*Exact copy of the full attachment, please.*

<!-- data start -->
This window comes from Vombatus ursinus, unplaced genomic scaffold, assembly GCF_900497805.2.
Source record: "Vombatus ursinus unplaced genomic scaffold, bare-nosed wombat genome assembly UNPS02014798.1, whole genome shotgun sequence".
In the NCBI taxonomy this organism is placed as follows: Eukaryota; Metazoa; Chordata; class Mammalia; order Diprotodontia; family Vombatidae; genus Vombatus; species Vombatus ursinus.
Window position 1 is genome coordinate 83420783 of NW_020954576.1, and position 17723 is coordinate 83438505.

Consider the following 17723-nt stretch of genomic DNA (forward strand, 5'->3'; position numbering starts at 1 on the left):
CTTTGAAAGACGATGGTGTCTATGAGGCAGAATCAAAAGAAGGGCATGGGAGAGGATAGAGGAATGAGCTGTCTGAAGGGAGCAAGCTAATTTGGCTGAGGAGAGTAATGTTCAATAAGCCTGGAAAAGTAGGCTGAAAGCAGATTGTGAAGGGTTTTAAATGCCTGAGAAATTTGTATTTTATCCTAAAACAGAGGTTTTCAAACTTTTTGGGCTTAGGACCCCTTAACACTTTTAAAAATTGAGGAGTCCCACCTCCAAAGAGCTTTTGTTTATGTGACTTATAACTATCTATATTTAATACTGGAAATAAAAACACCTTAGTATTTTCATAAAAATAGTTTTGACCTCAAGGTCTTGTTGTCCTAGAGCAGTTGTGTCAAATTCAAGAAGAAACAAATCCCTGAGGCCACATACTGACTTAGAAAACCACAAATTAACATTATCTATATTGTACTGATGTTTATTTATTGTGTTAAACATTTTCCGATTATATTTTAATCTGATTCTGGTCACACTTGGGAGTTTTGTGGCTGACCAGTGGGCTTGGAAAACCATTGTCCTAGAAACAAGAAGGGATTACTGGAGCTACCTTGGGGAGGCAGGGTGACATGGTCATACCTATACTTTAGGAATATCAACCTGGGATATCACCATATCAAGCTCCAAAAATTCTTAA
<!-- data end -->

This window comes from Vombatus ursinus, unplaced genomic scaffold, assembly GCF_900497805.2.
Source record: "Vombatus ursinus unplaced genomic scaffold, bare-nosed wombat genome assembly UNPS02014798.1, whole genome shotgun sequence".
In the NCBI taxonomy this organism is placed as follows: Eukaryota; Metazoa; Chordata; class Mammalia; order Diprotodontia; family Vombatidae; genus Vombatus; species Vombatus ursinus.
Window position 1 is genome coordinate 83420783 of NW_020954576.1, and position 17723 is coordinate 83438505.

Consider the following 17723-nt stretch of genomic DNA (forward strand, 5'->3'; position numbering starts at 1 on the left):
CTTTGAAAGACGATGGTGTCTATGAGGCAGAATCAAAAGAAGGGCATGGGAGAGGATAGAGGAATGAGCTGTCTGAAGGGAGCAAGCTAATTTGGCTGAGGAGAGTAATGTTCAATAAGCCTGGAAAAGTAGGCTGAAAGCAGATTGTGAAGGGTTTTAAATGCCTGAGAAATTTGTATTTTATCCTAAAACAGAGGTTTTCAAACTTTTTGGGCTTAGGACCCCTTAACACTTTTAAAAATTGAGGAGTCCCACCTCCAAAGAGCTTTTGTTTATGTGACTTATAACTATCTATATTTAATACTGGAAATAAAAACACCTTAGTATTTTCATAAAAATAGTTTTGACCTCAAGGTCTTGTTGTCCTAGAGCAGTTGTGTCAAATTCAAGAAGAAACAAATCCCTGAGGCCACATACTGACTTAGAAAACCACAAATTAACATTATCTATATTGTACTGATGTTTATTTATTGTGTTAAACATTTTCCGATTATATTTTAATCTGATTCTGGTCACACTTGGGAGTTTTGTGGCTGACCAGTGGGCTTGGAAAACCATTGTCCTAGAAACAAGAAGGGATTACTGGAGCTACCTTGGGGAGGCAGGGTGACATGGTCATACCTATACTTTAGGAATATCAACCTGGGATATCACCATATCAAGCTCCAAAAATTCTTAA